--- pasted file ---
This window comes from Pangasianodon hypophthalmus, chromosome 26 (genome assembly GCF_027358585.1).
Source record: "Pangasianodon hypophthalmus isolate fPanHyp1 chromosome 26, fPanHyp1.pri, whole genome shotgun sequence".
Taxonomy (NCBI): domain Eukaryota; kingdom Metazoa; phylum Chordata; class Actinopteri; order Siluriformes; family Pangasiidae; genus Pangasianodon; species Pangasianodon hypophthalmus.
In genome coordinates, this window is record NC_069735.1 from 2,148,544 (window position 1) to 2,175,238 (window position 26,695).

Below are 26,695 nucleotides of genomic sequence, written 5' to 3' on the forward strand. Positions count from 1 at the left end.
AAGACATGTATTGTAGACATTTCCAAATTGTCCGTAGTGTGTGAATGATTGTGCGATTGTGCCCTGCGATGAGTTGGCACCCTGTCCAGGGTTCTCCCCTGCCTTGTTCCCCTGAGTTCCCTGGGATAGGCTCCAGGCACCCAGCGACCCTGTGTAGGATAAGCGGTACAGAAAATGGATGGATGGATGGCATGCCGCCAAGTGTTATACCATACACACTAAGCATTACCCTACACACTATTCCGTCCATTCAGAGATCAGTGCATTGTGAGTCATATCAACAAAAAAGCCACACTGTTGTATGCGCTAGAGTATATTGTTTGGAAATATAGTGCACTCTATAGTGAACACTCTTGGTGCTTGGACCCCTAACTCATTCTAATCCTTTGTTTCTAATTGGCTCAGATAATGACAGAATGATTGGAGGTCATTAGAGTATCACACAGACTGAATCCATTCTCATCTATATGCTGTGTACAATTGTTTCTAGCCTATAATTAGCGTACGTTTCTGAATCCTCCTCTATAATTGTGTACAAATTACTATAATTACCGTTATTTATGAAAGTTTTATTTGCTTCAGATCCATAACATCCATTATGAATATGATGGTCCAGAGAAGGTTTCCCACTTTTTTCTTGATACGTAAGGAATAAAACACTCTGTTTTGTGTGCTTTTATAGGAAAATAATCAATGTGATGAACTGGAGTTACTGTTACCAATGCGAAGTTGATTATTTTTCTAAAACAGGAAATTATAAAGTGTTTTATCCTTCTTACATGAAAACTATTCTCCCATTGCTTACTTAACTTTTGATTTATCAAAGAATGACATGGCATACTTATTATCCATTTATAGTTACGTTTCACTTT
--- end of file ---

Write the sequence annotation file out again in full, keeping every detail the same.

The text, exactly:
This window comes from Pangasianodon hypophthalmus, chromosome 26 (genome assembly GCF_027358585.1).
Source record: "Pangasianodon hypophthalmus isolate fPanHyp1 chromosome 26, fPanHyp1.pri, whole genome shotgun sequence".
Taxonomy (NCBI): domain Eukaryota; kingdom Metazoa; phylum Chordata; class Actinopteri; order Siluriformes; family Pangasiidae; genus Pangasianodon; species Pangasianodon hypophthalmus.
In genome coordinates, this window is record NC_069735.1 from 2,148,544 (window position 1) to 2,175,238 (window position 26,695).

Below are 26,695 nucleotides of genomic sequence, written 5' to 3' on the forward strand. Positions count from 1 at the left end.
AAGACATGTATTGTAGACATTTCCAAATTGTCCGTAGTGTGTGAATGATTGTGCGATTGTGCCCTGCGATGAGTTGGCACCCTGTCCAGGGTTCTCCCCTGCCTTGTTCCCCTGAGTTCCCTGGGATAGGCTCCAGGCACCCAGCGACCCTGTGTAGGATAAGCGGTACAGAAAATGGATGGATGGATGGCATGCCGCCAAGTGTTATACCATACACACTAAGCATTACCCTACACACTATTCCGTCCATTCAGAGATCAGTGCATTGTGAGTCATATCAACAAAAAAGCCACACTGTTGTATGCGCTAGAGTATATTGTTTGGAAATATAGTGCACTCTATAGTGAACACTCTTGGTGCTTGGACCCCTAACTCATTCTAATCCTTTGTTTCTAATTGGCTCAGATAATGACAGAATGATTGGAGGTCATTAGAGTATCACACAGACTGAATCCATTCTCATCTATATGCTGTGTACAATTGTTTCTAGCCTATAATTAGCGTACGTTTCTGAATCCTCCTCTATAATTGTGTACAAATTACTATAATTACCGTTATTTATGAAAGTTTTATTTGCTTCAGATCCATAACATCCATTATGAATATGATGGTCCAGAGAAGGTTTCCCACTTTTTTCTTGATACGTAAGGAATAAAACACTCTGTTTTGTGTGCTTTTATAGGAAAATAATCAATGTGATGAACTGGAGTTACTGTTACCAATGCGAAGTTGATTATTTTTCTAAAACAGGAAATTATAAAGTGTTTTATCCTTCTTACATGAAAACTATTCTCCCATTGCTTACTTAACTTTTGATTTATCAAAGAATGACATGGCATACTTATTATCCATTTATAGTTACGTTTCACTTT